Updated: Jun 15
I recently hosted a workshop where one of the topics covered was finances.
Most attendees agreed that being financially stable was very important to them. As well as having a partner who is financially stable.
I added finances to my workshops because it is an important part of life and relationships.
In my opinion, money doesn’t buy happiness but it sure can make you miserable if you are without it.
The means of how you get your money can also make a difference on your overall well-being.
You bring home: stress, bad moods, complaints etc. after a day of misery at the job.
Which means you're also less likely to have good attendance, which effects finances, which effects relationships.
You and your loved one should have an economic partnership.
You should have a plan and dates.
If your partner says they are "working on it."
Ask "How? When?"
I know from personal experience that when I worked at a job that made me miserable.
I brought it home with me and everyone suffered!
I'd wake up every morning and literally cry because I had to go to work.
The environment was hostile.
I disliked the work I did. The only thing I did like were a few co-workers and the pay/benefits.
Yep, I stayed for the pay and benefits.
At this particular job, I had expressed how I felt; that I wasn't appreciated. The supervisor told me "But we pay you well."
I felt like a robot and was basically told I was such metal.
I was physically sick from the stress of this job.
I placed an empty cardboard box under my desk for the day I ever found the courage to resign.
One day, I used it!
I had no plan, but what I did know was I was no longer going to spend more than 40 hours a week of my life being miserable and being treated poorly.
It was the best decision I ever made.
I wish I could say I found another job that paid just as well.
I wish I could say I loved my work and life was grand.
But it didn't exactly work out that way.
I worked several other jobs that made me unhappy, until I realized that I just wanted to help people on my own terms.
I wanted to treat people how I want to be treated.
Which is part of why I'm a self-employed certified life coach.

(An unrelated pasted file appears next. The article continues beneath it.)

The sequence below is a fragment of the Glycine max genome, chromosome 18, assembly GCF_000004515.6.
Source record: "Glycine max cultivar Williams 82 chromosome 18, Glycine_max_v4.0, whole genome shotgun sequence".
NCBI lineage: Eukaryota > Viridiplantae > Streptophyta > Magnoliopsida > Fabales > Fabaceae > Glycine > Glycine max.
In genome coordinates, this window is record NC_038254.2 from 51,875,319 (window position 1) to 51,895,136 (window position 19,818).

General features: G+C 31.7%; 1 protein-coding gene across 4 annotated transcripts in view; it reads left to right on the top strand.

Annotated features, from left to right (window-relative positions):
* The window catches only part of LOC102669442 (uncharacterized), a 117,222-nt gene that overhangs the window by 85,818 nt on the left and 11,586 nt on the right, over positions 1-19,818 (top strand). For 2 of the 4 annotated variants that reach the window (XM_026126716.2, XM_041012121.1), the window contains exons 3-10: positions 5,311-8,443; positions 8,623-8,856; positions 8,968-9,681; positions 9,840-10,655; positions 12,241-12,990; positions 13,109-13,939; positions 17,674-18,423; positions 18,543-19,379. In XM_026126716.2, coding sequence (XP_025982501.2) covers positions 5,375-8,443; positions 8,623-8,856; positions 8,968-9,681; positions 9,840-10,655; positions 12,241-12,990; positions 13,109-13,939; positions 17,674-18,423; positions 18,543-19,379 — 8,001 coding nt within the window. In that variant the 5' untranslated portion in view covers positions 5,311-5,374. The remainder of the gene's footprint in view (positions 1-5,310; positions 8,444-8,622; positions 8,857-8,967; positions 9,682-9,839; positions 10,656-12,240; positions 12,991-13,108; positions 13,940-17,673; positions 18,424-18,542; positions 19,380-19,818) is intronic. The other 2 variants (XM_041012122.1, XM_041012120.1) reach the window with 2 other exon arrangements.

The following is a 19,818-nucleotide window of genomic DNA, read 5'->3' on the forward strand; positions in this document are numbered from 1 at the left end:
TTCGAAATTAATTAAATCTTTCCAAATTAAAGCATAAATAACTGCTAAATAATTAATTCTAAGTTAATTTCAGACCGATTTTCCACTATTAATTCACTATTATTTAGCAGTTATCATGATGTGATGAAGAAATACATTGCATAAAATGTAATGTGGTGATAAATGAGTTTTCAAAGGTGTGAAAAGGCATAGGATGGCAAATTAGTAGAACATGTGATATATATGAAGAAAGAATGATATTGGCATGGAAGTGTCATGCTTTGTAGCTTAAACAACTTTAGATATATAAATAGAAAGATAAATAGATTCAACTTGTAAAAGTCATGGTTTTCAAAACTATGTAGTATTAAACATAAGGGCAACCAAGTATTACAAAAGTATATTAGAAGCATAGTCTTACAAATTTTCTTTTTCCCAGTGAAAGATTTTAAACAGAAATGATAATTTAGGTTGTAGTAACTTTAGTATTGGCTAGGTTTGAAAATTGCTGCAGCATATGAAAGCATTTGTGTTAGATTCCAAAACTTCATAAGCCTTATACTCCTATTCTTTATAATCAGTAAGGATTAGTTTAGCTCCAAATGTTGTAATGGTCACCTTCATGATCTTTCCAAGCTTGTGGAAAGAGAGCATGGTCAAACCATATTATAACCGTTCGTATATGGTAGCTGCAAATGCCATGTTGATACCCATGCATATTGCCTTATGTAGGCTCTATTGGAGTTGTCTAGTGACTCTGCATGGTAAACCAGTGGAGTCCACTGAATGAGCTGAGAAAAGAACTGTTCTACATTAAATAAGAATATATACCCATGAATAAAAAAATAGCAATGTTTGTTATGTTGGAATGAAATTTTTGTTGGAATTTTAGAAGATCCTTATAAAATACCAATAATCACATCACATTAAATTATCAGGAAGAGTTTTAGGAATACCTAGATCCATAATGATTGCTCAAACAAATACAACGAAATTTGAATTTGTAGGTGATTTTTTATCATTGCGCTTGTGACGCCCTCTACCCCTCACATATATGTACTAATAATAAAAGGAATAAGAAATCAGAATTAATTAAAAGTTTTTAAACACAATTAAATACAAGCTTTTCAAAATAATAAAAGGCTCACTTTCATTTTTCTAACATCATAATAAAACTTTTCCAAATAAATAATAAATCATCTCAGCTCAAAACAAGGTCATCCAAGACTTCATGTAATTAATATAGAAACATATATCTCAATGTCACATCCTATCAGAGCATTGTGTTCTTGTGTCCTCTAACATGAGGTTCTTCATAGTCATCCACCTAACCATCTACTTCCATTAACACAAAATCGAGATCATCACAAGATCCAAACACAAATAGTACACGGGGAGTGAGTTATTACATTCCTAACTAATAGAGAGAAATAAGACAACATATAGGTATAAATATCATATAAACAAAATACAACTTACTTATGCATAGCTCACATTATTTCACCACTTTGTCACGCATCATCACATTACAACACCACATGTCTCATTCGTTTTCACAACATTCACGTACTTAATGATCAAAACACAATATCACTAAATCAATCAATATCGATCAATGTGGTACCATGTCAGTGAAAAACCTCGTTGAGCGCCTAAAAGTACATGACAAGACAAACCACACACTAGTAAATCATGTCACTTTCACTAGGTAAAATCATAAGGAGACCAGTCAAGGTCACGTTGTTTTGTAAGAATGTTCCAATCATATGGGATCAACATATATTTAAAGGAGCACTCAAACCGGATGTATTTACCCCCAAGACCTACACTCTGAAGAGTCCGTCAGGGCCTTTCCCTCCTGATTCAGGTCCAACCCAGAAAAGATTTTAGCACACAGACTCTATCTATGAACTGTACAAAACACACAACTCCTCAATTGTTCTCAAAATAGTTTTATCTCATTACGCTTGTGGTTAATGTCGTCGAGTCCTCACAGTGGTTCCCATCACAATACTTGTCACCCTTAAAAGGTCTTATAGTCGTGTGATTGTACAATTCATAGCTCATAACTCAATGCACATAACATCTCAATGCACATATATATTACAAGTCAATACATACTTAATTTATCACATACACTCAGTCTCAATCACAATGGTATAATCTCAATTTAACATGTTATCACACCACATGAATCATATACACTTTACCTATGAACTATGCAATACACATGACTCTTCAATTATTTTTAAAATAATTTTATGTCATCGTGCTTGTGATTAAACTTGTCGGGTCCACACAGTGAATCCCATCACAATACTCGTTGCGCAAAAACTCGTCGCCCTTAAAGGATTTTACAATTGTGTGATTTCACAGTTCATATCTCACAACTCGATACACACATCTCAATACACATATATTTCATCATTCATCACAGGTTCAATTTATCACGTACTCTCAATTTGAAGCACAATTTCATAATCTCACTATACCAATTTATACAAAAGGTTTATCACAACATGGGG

When I was going through the rough times with jobs,
I was always negative, always down and had no joy in life.
My friends always had to hear me complain about my job or just be in a bad mood because of it.
It wasn't fair to them or to myself to live that way.
I know several people who are miserable at their jobs but stay due to their age or their seniority.
Excuses such as "But I have xxxx amount of vacation days there. I don't want to start over again" or "I'm too old to start over, no one will hire me."
Those are what we call Limiting Beliefs.
You're limiting yourself to believe that you are stuck where you are. That you can't possibly prosper elsewhere.
And that's simply just not true. It may be uncomfortable, it may not be easy but you CAN find a career that makes you happy.
Or at the very least, happier!
Yes, you may lose your seniority but what is more important?
Your rank at a job that makes you miserable or your happiness?
Why wake up every day dreading your job when you don't have to?
Would you tell your children to stay at a job that makes them unhappy?
I've also heard "Well I won't make as much money any where else."
I can testify that I have quit a job that I literally cried every morning because I had to go to. But paid me tremendously well.
It wasn't a hard task to find another job. It didn't pay as well but my overall health, mood, behaviors improved.
I had to cut down my wants and stick to needs only financially but that was a compromise I was willing to make.